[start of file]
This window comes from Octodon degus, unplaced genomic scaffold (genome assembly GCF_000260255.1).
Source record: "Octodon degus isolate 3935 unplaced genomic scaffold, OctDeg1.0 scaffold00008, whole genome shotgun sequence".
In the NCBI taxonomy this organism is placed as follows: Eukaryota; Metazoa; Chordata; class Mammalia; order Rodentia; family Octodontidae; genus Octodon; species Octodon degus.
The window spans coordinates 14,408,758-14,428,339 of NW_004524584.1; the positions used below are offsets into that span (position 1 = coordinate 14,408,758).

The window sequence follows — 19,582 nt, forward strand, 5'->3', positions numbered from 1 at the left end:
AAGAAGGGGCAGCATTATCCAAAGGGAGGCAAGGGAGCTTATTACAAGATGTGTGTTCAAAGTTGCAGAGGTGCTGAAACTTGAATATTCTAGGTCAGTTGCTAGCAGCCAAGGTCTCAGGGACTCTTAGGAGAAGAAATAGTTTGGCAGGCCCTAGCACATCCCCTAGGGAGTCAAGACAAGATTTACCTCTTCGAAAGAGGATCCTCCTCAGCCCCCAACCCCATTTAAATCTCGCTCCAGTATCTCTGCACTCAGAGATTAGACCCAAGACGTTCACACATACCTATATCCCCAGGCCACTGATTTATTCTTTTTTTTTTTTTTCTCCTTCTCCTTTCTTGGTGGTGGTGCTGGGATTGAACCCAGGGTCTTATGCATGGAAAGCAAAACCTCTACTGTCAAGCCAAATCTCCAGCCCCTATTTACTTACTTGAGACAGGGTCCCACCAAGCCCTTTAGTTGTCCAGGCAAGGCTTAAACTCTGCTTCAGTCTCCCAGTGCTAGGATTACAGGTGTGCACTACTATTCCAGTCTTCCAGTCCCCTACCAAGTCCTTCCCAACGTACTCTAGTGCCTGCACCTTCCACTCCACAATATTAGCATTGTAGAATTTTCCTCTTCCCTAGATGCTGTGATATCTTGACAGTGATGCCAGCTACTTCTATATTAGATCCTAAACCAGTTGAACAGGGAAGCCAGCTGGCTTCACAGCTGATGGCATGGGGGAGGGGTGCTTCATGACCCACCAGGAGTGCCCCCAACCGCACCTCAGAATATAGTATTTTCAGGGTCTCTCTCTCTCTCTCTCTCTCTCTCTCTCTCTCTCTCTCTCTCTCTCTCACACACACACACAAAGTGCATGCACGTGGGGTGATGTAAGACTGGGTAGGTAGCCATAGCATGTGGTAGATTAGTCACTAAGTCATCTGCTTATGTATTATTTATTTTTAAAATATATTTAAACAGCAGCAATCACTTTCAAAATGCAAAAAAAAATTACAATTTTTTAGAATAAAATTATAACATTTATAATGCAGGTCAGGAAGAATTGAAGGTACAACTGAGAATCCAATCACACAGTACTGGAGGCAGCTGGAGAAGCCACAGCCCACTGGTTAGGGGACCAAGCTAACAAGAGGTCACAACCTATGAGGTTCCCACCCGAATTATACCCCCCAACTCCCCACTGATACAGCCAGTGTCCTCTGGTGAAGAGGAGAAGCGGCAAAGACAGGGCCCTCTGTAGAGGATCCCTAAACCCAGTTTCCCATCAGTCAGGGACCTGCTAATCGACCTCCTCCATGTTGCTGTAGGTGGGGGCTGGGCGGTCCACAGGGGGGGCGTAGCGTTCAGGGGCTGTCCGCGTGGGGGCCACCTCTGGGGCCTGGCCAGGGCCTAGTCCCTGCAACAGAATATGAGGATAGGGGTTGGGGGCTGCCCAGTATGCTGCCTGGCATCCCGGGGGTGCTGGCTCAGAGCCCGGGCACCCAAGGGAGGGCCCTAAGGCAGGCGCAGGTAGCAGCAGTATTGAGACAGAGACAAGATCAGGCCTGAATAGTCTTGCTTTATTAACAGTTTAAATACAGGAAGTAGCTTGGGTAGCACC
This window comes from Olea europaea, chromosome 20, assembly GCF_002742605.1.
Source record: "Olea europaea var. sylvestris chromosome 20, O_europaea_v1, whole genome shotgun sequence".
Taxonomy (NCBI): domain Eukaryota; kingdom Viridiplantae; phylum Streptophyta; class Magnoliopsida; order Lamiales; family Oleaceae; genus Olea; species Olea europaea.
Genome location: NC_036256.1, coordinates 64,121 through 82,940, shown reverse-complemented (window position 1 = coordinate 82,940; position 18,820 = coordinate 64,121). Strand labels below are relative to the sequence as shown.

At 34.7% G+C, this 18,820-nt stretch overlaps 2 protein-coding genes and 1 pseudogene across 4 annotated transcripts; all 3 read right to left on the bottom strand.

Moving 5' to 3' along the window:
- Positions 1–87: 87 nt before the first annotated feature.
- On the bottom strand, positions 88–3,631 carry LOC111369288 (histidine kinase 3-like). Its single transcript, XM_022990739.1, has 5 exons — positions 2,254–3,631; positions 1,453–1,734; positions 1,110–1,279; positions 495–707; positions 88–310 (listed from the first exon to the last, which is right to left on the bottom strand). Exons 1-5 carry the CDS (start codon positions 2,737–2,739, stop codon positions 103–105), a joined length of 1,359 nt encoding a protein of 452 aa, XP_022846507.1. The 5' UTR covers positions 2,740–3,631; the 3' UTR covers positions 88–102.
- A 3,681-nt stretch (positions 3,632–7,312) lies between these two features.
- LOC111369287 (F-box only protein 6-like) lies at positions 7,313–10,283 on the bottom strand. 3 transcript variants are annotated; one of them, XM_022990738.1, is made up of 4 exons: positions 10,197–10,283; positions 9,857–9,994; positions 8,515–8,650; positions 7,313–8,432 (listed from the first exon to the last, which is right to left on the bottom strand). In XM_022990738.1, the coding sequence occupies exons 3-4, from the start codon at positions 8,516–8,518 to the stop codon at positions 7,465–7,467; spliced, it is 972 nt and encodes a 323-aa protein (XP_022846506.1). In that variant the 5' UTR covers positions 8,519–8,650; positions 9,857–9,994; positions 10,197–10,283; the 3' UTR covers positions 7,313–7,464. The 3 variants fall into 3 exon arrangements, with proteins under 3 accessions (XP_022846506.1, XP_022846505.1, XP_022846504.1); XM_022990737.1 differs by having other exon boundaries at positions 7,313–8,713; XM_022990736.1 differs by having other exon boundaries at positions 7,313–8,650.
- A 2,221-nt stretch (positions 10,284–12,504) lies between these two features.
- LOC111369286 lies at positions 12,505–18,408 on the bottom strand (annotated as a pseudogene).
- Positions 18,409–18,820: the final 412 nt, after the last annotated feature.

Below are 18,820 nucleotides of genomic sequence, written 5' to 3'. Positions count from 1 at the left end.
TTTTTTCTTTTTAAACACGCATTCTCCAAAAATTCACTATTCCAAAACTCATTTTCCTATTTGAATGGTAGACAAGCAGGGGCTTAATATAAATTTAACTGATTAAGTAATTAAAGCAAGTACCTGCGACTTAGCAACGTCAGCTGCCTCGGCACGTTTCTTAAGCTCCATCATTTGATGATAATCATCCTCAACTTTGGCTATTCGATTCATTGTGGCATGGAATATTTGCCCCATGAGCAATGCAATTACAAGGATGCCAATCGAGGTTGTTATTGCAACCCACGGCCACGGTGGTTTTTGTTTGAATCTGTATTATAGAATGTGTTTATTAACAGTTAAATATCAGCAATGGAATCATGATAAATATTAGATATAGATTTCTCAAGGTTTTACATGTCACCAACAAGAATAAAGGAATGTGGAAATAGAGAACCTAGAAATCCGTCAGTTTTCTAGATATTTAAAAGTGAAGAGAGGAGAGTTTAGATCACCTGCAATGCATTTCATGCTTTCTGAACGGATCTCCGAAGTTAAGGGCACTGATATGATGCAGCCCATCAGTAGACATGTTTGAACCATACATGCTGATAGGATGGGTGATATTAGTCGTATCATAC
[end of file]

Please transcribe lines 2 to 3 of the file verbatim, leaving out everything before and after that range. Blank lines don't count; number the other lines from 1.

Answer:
Source record: "Octodon degus isolate 3935 unplaced genomic scaffold, OctDeg1.0 scaffold00008, whole genome shotgun sequence".
In the NCBI taxonomy this organism is placed as follows: Eukaryota; Metazoa; Chordata; class Mammalia; order Rodentia; family Octodontidae; genus Octodon; species Octodon degus.